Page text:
RADIO PRODUCER AND WRITER
I own a sixty foot piece of webbing, one-inch wide, that I use for slacklining. On warm days I go with a friend, and we will tie the line around one tree, knot it, and loop it between two carabiners. A second, ten foot line is attached to webbing wound around a second tree. We clip the first line to the second, pull it taut, kick away any pine cones or branches, and then walk: first forwards, then backwards, bobbing the line to turn around. If we are feeling arrogant, we both get on the line at opposite sides and try to stay on, walking towards each other.
The line sways and your foot does not always land straight, but the idea is to resist the urge to look down. You will stay on the line longer if you feel calm and confident in your steps, but learning to walk the line takes measures that betray your instincts. Stare at a point straight ahead. Do not look at your feet. I usually pick a formation in the tree, a notch of bark that will transform itself into a face the longer I stare.
Once we were approached by a runner in Riverside park, a shirtless man with a boxy chest and a shiny bald head. He wanted to try. He planted his hand on my shoulder and then stepped on the line. His leg shook from side to side uncontrollably, and he clenched his jaw, trying to get it to stop. It happens to everyone on the first attempt, as the foot tries to find a solid space to balance. Walking the line requires the body learning how to use your arms, knees, legs, and chest to stay balanced. The mind learns how to walk with uncertainty.
I thought about slacklining when writing a short review of a profoundly touching book, Let the Great World Spin. The book ties together stories of people in New York during the week that Philippe Petit tightroped across the World Trade Center towers, on August 7, 1974. In the review, I compared the tightrope walk to the act of writing the book. I wondered if, having written a few short stories, I was any closer to understanding the process of writing a book like that. Slacklining in the park, am I any closer to understanding Petit’s walk?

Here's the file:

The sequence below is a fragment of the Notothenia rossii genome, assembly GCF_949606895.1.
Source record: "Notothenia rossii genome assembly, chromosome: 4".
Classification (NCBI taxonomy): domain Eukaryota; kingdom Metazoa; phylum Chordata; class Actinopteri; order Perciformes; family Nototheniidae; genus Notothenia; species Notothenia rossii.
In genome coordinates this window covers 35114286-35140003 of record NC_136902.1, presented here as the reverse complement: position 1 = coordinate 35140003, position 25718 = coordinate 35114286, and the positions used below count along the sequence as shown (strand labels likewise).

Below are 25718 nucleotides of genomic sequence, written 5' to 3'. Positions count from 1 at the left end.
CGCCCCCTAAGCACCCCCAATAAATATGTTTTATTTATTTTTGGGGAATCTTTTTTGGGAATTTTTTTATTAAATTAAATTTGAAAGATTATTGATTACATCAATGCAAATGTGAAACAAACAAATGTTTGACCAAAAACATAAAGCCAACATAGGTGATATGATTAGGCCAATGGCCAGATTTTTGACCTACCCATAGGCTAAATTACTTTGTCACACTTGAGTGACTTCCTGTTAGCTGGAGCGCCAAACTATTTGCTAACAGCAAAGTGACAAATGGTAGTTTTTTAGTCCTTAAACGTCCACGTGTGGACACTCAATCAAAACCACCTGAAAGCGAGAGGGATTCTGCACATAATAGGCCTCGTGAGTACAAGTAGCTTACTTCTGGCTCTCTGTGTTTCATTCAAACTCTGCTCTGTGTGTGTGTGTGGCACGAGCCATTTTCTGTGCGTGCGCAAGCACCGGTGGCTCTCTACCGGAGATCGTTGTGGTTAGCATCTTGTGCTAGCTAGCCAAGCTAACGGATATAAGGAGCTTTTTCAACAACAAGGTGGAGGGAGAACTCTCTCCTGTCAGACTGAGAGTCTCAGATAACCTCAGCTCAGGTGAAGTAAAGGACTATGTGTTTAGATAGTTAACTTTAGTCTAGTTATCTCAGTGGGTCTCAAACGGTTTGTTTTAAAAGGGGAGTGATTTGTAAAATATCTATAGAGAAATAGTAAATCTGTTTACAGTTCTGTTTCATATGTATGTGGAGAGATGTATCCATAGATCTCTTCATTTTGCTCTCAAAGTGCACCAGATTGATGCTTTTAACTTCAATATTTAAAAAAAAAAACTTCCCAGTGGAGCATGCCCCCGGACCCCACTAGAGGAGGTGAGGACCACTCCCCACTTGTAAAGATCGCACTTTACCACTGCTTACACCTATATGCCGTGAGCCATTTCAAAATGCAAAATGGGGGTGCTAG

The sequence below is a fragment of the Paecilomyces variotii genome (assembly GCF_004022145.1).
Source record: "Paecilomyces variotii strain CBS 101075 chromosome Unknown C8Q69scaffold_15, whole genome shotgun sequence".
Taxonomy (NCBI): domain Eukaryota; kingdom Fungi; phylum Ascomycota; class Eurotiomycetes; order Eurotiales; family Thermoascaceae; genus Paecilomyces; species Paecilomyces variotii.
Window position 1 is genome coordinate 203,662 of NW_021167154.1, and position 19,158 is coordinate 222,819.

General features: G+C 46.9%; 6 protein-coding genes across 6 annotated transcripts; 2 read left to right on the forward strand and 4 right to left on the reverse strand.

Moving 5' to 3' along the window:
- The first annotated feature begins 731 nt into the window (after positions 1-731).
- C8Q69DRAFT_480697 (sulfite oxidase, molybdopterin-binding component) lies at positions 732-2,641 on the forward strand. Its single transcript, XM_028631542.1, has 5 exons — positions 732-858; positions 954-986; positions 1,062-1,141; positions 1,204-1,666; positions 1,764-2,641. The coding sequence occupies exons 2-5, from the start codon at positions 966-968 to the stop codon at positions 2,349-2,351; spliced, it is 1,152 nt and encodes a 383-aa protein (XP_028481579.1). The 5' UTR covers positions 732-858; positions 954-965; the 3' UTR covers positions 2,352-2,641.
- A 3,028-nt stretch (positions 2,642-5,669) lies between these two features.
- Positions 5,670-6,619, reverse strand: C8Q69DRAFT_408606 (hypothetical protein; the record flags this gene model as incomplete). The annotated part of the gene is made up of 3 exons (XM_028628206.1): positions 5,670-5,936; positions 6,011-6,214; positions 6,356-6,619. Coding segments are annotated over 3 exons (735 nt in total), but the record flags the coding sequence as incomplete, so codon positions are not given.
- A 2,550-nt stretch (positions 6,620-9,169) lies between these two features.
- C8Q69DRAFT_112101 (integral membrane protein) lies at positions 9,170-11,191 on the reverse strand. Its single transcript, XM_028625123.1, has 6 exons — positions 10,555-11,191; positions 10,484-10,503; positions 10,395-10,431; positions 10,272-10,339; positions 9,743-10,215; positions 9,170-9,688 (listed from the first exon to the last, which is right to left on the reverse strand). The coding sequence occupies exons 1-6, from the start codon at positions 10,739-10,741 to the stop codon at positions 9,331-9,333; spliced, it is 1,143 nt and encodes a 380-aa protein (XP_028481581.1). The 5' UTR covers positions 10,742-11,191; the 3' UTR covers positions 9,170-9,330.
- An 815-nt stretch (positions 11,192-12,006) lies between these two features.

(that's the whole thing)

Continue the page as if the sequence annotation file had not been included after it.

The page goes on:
The review was part of a contest with the Los Angeles Review of Books, and since it didn’t get picked up, I’ve decided to post it here:
Colum McCann prologues Let the Great World Spin by drawing out the groups forming at the sight of a man tightroping across the World Trade Center towers. While commuters, cabs and trash swirl around them, people stare and whisper and shout: hoping that he falls or retreats or hangs on. While the tightroper’s walk strings together this novel, the focus is the stories on the ground, leaving you in as much awe as the tightroper’s audience on that Manhattan morning.
An Irish man finds his brother in the Bronx, mothers grieve for sons killed in Vietnam, a prostitute watched her daughter follow in her footsteps. Each story anchored in overlapping time and space. Space is important for McCann, lists spring up: streets, deaths, tags, drugs, refuse. A place becomes the things piled into it, enclosing and even suffocating each character, whether in a Park Avenue penthouse, projects in the Bronx, or an upstate cabin.
I marveled at this novel: so clear and compelling as well as infused with such poetry and lyricality. I rushed through passages, then flipped back and puzzled over them: how did he do it?
The tightrope walk is the perfect metaphor for this book: the mundane sights – buildings, a wire, a walk- rearranged to present beauty, surprise, and the threat of mortal danger. It looks simple, almost casual. But examine the sentences, the words. There lies the study, training, setup, and false starts, daunting to anyone who would attempt to follow in his footsteps.